Inspired by the first half of the top row on a keyboard, artist Pablo Gamboa Santos developed a series of 300 drawings, entitled Qwerty. He used an old typewriter to create layers of overlapping letters which interact directly with his detailed illustrations and function as either water or land depending on the scene.
Presented at the Centro De Arte Contemporáneo in Quito last fall, the installation consisted of hundreds of pages arranged in a row along the wall. The connecting sheets produced an interlocking scene, one single work spanning almost 200 feet around the room.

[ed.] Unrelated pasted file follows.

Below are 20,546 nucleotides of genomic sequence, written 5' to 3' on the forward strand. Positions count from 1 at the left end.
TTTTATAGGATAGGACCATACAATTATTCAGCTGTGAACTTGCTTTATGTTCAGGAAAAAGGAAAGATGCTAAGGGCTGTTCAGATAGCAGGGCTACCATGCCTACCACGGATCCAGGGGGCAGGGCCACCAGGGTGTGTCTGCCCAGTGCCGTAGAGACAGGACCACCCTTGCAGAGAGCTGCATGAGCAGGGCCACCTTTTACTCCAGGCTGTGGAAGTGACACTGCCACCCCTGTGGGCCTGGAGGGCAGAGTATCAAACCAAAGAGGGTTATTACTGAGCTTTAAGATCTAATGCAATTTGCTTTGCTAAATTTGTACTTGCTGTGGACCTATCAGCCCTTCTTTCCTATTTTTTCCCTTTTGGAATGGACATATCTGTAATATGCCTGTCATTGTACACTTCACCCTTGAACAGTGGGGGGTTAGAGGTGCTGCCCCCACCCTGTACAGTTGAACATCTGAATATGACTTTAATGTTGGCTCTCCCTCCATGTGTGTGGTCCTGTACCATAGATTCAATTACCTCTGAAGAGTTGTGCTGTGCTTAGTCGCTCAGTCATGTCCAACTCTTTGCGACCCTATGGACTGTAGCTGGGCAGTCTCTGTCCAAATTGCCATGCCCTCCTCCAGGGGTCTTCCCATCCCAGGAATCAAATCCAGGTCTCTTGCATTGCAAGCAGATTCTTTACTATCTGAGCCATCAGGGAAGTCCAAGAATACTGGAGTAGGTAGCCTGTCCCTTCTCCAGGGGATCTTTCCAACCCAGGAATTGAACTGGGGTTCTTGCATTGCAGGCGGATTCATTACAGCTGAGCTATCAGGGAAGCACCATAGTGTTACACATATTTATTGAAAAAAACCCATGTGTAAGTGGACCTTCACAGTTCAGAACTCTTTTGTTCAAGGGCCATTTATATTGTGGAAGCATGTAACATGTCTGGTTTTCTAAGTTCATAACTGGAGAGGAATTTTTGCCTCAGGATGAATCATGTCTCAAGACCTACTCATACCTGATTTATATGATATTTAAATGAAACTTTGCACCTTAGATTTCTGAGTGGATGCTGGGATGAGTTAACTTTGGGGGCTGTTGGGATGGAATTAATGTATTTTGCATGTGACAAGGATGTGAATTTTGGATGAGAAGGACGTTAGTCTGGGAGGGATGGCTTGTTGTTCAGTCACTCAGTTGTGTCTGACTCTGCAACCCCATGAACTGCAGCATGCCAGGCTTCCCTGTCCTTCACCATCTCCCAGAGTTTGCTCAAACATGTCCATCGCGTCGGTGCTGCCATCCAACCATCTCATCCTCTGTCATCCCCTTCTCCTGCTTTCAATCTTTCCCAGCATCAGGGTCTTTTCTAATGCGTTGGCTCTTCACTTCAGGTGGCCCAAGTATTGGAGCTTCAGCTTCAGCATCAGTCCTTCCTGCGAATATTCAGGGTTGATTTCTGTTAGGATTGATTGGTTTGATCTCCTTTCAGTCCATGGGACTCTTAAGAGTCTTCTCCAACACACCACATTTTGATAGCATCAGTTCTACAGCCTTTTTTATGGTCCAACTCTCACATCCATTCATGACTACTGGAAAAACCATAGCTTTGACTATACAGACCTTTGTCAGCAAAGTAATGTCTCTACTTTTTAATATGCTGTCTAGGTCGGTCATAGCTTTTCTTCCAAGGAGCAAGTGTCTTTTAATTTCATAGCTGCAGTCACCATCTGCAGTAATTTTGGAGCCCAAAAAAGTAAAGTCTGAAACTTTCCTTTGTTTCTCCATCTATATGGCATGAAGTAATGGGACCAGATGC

From dark at the top to lighter at the bottom, the alphabet was used as a jumble of letters rather than organized into any meaningful words. "It is in this habitat where beings and associated graphic symbols build narratives to tell stories, report facts, narrate triumphs or tragedies, or just be present or absent. All this happens simultaneously, as in 'reality': a world where everything happens at once," explains Santos.
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